LONDON — British bank NatWest faces a potentially hefty fine after admitting Thursday to three charges relating to anti-money laundering failures.
The case, which was heard at Westminster Magistrates' Court, related to 365 million pounds ($495 million) deposited into the account of century-old jeweler Fowler Oldfield between 2012 and 2016. Fowler Oldfield was based in the north England city of Bradford, before it was shut down following a police raid in 2016.
The Financial Conduct Authority brought the case, the first time the regulator has pushed through a criminal prosecution under money laundering regulations introduced in 2007. No individuals were charged as part of the proceedings.
The FCA's prosecutor, Clare Montgomery, told the magistrates court that when Fowler Oldfield was taken on as a client by NatWest, its predicted turnover was said to be an annual 15 million pounds. However, it deposited 365 million pounds over the space of almost five years. She said that at its height, Fowler Oldfield deposited up to 1.8 million pounds a day.
NatWest, which remains majority-owned by the British government after it was bailed out at the height of the global financial crisis in 2008 under its then name of the Royal Bank of Scotland, apologized for its failures but insisted it was putting measures in place to avoid a repeat.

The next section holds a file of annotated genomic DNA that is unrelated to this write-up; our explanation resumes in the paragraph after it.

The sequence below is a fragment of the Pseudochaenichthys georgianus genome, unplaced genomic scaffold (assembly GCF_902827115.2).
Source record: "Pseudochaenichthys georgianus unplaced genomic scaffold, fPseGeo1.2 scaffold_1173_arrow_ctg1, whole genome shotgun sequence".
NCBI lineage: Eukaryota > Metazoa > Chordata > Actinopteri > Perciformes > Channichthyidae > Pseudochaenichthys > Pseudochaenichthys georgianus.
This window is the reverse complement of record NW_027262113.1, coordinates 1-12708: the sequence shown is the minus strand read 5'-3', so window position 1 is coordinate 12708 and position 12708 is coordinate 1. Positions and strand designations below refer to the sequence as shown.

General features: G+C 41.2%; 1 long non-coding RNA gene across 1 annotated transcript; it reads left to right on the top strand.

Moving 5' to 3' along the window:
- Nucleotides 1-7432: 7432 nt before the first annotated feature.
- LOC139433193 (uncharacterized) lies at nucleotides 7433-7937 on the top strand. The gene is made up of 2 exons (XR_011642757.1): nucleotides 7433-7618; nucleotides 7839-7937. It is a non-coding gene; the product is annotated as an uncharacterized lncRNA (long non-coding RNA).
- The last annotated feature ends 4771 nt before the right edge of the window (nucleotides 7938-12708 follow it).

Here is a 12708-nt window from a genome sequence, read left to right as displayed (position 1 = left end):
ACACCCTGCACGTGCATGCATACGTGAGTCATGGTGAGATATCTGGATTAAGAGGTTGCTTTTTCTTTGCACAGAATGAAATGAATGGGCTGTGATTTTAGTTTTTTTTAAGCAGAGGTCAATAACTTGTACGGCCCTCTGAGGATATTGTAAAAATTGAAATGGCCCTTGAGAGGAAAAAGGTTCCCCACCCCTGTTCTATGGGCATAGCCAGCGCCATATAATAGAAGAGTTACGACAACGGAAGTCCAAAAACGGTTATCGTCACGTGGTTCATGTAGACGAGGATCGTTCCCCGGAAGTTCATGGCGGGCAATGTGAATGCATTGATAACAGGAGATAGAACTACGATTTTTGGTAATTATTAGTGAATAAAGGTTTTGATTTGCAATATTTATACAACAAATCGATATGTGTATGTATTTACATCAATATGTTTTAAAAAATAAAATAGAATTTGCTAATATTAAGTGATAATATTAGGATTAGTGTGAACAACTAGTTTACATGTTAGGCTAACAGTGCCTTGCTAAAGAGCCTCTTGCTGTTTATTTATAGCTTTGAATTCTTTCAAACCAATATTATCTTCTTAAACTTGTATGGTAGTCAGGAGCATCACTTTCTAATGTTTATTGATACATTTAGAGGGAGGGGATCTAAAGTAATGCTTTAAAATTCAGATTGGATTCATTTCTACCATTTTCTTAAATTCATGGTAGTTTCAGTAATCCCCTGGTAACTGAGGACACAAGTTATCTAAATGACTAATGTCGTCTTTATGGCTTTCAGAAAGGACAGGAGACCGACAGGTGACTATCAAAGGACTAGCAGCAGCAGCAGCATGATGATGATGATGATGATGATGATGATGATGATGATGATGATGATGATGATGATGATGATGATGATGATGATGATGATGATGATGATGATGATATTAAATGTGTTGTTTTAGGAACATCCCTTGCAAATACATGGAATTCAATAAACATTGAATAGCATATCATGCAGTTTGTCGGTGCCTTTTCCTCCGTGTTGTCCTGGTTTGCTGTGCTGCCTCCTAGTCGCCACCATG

"We deeply regret that NatWest failed to adequately monitor and therefore prevent money laundering by one of our customers between 2012 and 2016," said chief executive Alison Rose.
She said that in the years since the case came to light, the bank has invested "significant resources" to bolster its financial crimefighting.
Chief magistrate Paul Goldspring said the figures involved were too large to be dealt with by the magistrate court, and sentencing will take place at Southwark Crown Court on or before Dec. 8.